Markets hoped for a dovish Federal Reserve “pivot,” but got a hawkish surprise instead. Brace for more volatility as the yield curve adjusts, warns Franklin Templeton Fixed Income CIO Sonal Desai. She sees the fixed income outlook as more constructive moving further forward in 2023.
After the November 1-2 Federal Open Market Committee meeting, markets must have wondered if Federal Reserve (Fed) Chair Jerome Powell dressed as the Grinch this Halloween.
Financial markets went into this November Fed meeting hoping for a “pivot,” a signal that after today’s expected 75 basis point (bps) hike the Fed would switch to a few smaller rate moves, then pause, and sometime next year start cutting rates again. Markets were convinced this would validate the drop in bond yields that took place last week, and turn it into the beginning of a steady decline. A fairly rosy and constructive scenario.
Powell snatched it away.
Asked about the December meeting, he left a glimmer of hope, saying we could see another 75 bps move or a smaller one, depending on the data. At this point of the press conference, market moves made it clear investors thought he was opening the door to a smaller hike.
Then came the cold shower—more like an ice-cold waterfall. Don’t think about the pace of hikes, said Powell—what matters now is how high rates go. They will go higher than the Fed previously thought, he said, and they will stay higher for longer—it’s very premature to even think about a pause. The Fed has not done nearly enough yet, he added. Inflation is still way too high and core inflation shows no sign of coming down. And the Fed is not worried about overtightening—policymakers know how to correct that if it happens. He said the Fed worries—a lot—about not tightening enough (or cutting too soon) because then inflation will become really entrenched.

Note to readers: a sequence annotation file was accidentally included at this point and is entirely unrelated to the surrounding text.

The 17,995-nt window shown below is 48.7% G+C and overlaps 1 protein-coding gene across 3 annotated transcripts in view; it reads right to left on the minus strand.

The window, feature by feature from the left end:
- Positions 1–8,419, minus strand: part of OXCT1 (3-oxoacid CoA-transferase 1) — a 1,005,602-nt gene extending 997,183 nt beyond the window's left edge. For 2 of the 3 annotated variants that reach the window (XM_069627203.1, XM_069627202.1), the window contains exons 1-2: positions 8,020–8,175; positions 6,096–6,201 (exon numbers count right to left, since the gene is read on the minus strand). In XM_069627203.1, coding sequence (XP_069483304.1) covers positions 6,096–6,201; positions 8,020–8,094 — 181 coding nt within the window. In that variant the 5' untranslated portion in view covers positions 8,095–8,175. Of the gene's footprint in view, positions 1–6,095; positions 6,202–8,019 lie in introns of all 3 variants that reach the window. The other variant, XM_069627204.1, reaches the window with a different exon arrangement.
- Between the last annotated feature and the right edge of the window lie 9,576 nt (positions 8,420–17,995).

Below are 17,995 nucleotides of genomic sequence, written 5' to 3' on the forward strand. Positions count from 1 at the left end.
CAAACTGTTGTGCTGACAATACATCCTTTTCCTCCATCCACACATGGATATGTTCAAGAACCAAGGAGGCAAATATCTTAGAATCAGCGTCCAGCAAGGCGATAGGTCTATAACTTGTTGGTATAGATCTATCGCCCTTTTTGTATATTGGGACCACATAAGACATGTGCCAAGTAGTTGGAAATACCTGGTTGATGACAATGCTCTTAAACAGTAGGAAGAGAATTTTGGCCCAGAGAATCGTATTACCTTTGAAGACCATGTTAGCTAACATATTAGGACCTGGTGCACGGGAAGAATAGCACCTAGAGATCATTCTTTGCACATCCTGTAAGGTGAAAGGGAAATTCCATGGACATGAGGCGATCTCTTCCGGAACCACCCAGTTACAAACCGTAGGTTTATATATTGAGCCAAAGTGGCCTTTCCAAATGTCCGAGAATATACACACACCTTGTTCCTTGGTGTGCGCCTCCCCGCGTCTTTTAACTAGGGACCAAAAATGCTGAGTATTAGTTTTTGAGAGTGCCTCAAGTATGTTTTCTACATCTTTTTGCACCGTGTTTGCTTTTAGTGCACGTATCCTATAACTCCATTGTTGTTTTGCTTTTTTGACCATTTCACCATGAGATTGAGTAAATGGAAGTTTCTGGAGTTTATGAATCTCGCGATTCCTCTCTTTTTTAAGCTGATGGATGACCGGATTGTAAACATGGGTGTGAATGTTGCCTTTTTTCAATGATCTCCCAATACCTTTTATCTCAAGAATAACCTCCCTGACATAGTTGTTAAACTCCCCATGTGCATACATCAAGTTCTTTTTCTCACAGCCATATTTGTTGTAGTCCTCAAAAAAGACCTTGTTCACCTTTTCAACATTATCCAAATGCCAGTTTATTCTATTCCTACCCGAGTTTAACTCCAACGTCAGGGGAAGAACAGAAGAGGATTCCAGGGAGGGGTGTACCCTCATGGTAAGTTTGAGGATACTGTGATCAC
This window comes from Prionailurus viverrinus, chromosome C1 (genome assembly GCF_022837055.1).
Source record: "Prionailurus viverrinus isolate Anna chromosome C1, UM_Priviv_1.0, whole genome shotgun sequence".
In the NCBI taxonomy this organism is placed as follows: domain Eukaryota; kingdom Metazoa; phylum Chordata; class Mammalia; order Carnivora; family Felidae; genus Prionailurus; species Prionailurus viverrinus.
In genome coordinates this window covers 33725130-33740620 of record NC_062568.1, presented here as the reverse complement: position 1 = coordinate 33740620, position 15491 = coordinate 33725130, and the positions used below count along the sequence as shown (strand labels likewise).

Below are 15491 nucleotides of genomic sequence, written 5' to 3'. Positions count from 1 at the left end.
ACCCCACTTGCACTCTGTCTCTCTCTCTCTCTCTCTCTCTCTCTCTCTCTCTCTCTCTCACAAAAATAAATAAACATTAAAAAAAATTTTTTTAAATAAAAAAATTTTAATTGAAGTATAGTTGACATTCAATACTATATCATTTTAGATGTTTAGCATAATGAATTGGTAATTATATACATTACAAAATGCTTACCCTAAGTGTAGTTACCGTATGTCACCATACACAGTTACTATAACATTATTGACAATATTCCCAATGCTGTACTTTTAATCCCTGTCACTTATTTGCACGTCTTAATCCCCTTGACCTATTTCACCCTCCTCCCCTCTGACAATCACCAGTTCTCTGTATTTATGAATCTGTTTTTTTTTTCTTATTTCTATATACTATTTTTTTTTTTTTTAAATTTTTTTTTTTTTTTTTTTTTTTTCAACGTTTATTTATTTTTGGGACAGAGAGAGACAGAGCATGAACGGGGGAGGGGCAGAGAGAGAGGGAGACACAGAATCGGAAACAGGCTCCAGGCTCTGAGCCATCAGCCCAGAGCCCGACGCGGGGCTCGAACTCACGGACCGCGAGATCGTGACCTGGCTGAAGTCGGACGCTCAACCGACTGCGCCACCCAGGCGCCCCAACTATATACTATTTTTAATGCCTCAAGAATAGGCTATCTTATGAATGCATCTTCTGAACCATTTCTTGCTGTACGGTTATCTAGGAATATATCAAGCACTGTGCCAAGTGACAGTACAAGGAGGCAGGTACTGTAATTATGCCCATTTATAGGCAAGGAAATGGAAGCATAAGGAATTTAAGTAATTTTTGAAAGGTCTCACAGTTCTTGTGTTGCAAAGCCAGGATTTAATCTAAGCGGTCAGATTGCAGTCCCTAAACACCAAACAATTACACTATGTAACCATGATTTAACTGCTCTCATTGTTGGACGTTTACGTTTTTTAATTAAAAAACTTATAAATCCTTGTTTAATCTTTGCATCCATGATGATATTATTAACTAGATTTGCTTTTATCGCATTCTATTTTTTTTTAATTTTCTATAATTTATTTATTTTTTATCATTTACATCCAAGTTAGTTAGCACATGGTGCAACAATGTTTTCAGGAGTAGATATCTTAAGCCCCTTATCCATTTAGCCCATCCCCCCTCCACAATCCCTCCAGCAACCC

All this confirms my long-standing view that the policy rate will go higher than markets think, it will stay higher for longer, and investors should not expect rate cuts in 2023. I got the distinct impression that Powell does not want to pause until he’s comfortable that the policy rate is high enough—he does not want to pause and then have to resume hiking because inflation still does not come down. He wants to err on the high side.